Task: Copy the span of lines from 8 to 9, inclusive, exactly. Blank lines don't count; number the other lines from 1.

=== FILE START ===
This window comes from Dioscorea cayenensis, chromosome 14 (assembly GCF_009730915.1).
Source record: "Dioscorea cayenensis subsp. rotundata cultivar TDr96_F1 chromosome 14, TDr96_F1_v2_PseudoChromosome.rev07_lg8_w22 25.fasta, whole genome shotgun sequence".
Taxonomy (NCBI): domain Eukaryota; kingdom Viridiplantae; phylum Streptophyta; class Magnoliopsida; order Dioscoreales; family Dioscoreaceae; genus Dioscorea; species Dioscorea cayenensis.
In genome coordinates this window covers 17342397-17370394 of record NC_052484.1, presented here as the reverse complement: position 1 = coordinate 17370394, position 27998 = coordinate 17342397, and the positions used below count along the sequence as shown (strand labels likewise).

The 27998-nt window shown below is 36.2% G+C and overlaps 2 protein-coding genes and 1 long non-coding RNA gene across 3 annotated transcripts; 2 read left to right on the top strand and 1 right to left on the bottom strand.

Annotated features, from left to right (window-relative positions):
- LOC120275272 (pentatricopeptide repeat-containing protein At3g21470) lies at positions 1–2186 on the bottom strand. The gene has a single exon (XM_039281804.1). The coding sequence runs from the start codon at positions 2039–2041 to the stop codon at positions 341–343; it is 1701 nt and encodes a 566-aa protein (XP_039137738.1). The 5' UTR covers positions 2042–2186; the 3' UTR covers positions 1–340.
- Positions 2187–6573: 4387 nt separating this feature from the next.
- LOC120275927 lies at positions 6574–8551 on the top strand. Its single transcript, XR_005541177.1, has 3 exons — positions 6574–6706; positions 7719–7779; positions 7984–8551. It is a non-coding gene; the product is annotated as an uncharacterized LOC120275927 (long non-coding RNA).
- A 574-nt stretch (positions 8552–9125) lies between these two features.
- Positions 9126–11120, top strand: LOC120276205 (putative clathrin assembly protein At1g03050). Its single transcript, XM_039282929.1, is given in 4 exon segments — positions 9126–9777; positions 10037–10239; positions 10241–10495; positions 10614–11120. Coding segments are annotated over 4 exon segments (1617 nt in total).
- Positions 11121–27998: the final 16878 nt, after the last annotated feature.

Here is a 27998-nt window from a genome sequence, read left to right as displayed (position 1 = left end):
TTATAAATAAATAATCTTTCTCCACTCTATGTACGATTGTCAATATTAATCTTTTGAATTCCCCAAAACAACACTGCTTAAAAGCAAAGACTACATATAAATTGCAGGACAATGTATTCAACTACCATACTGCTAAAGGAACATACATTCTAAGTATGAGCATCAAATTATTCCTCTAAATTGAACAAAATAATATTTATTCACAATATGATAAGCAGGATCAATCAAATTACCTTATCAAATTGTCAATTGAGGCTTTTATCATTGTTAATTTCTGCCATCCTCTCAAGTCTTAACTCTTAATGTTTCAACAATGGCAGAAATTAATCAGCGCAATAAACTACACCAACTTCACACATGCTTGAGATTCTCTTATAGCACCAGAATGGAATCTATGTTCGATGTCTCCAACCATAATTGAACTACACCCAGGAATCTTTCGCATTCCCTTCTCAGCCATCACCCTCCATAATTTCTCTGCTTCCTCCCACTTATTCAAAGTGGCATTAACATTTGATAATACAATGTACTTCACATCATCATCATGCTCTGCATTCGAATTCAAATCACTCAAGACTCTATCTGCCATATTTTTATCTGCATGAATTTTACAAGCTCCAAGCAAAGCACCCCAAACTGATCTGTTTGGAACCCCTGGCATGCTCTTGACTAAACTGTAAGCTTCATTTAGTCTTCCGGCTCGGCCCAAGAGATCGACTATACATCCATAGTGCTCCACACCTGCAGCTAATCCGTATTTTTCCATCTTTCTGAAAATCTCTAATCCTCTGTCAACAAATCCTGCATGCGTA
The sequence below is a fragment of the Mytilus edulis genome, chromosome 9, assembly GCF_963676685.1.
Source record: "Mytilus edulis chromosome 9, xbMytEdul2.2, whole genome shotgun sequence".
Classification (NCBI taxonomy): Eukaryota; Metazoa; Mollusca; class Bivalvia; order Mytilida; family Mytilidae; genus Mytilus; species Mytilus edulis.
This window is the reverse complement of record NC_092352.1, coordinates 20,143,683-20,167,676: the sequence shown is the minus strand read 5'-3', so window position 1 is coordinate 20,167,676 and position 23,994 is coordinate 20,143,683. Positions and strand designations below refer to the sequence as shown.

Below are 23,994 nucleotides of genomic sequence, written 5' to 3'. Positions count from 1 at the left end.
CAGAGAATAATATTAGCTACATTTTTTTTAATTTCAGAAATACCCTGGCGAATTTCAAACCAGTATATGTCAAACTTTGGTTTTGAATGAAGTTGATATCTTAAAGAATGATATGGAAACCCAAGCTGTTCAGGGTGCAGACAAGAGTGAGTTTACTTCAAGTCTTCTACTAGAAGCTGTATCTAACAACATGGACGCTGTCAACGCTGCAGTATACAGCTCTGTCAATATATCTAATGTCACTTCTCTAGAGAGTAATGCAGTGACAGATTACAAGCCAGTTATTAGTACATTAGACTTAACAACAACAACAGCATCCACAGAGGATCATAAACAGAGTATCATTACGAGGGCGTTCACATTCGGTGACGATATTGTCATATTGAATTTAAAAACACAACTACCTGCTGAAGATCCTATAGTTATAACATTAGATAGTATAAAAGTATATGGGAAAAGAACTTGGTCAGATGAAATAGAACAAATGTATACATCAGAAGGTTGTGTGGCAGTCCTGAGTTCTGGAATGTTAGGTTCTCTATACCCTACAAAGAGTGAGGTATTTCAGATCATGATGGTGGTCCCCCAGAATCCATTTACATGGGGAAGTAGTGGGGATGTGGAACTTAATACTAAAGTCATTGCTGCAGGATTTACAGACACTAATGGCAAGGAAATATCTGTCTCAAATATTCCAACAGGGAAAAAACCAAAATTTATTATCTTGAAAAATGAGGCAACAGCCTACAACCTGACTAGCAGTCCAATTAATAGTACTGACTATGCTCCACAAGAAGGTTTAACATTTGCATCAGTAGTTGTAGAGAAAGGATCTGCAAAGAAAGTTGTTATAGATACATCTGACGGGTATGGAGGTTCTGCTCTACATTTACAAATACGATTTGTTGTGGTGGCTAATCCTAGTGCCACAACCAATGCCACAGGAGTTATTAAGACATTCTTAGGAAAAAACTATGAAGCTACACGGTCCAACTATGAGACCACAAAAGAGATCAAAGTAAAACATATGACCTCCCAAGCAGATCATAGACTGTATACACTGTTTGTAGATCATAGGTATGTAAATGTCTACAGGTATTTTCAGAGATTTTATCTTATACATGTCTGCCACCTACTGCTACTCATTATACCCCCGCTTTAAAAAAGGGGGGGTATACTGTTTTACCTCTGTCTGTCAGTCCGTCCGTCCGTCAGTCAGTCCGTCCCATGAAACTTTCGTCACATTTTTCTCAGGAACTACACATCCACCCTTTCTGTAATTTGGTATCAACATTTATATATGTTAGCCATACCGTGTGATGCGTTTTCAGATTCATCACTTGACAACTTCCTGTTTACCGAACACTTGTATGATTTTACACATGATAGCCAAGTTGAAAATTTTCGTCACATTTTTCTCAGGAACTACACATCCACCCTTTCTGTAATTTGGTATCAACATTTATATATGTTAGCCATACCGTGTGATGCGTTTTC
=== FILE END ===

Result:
- Positions 2187–6573: 4387 nt separating this feature from the next.
- LOC120275927 lies at positions 6574–8551 on the top strand. Its single transcript, XR_005541177.1, has 3 exons — positions 6574–6706; positions 7719–7779; positions 7984–8551. It is a non-coding gene; the product is annotated as an uncharacterized LOC120275927 (long non-coding RNA).